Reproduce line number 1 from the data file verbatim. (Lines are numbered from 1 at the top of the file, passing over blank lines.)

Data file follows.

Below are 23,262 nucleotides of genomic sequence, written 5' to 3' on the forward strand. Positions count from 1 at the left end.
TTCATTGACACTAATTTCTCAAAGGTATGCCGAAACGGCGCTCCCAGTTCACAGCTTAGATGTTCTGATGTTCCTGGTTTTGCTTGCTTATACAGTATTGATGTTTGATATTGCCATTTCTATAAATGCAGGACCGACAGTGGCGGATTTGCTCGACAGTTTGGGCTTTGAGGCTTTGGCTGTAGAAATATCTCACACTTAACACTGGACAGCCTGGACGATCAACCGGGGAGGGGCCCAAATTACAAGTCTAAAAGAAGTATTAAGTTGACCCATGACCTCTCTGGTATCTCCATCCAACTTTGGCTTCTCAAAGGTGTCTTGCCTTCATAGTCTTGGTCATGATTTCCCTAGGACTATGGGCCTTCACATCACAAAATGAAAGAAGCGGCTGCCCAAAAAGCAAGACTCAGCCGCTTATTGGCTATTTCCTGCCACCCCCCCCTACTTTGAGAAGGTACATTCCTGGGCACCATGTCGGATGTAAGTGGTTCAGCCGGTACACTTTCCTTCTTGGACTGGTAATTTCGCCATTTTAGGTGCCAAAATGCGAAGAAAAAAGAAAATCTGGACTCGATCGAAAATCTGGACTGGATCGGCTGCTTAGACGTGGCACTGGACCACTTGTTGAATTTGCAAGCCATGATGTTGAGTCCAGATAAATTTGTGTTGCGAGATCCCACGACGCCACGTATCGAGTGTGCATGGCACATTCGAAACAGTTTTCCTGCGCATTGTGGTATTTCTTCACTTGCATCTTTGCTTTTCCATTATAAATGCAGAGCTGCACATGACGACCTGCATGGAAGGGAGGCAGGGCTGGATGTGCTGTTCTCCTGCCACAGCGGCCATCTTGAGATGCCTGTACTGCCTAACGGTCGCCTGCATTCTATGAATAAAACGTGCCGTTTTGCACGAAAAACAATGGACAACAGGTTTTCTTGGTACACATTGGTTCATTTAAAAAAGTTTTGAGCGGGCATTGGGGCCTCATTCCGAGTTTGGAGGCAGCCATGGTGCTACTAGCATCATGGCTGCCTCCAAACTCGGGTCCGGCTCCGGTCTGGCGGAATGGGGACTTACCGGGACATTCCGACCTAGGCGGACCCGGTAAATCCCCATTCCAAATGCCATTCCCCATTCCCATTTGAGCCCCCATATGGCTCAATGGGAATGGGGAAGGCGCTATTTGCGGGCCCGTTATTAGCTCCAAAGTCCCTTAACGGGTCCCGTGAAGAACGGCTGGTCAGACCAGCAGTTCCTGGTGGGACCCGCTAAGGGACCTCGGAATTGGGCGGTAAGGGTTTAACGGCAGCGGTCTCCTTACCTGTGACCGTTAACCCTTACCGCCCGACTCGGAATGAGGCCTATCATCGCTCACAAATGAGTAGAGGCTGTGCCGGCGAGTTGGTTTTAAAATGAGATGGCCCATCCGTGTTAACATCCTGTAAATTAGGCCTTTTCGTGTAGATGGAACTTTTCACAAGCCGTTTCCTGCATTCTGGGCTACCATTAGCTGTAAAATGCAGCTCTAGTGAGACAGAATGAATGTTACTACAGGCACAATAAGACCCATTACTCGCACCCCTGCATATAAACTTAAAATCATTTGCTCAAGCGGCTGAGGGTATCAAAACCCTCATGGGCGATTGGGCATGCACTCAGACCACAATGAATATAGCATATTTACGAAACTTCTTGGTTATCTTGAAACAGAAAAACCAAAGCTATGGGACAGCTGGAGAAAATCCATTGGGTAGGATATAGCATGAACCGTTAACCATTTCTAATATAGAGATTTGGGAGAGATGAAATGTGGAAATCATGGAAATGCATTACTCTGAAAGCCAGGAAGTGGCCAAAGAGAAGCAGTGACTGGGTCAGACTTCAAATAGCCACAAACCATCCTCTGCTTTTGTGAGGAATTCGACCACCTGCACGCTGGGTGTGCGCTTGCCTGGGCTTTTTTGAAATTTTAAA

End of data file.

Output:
Below are 23,262 nucleotides of genomic sequence, written 5' to 3' on the forward strand. Positions count from 1 at the left end.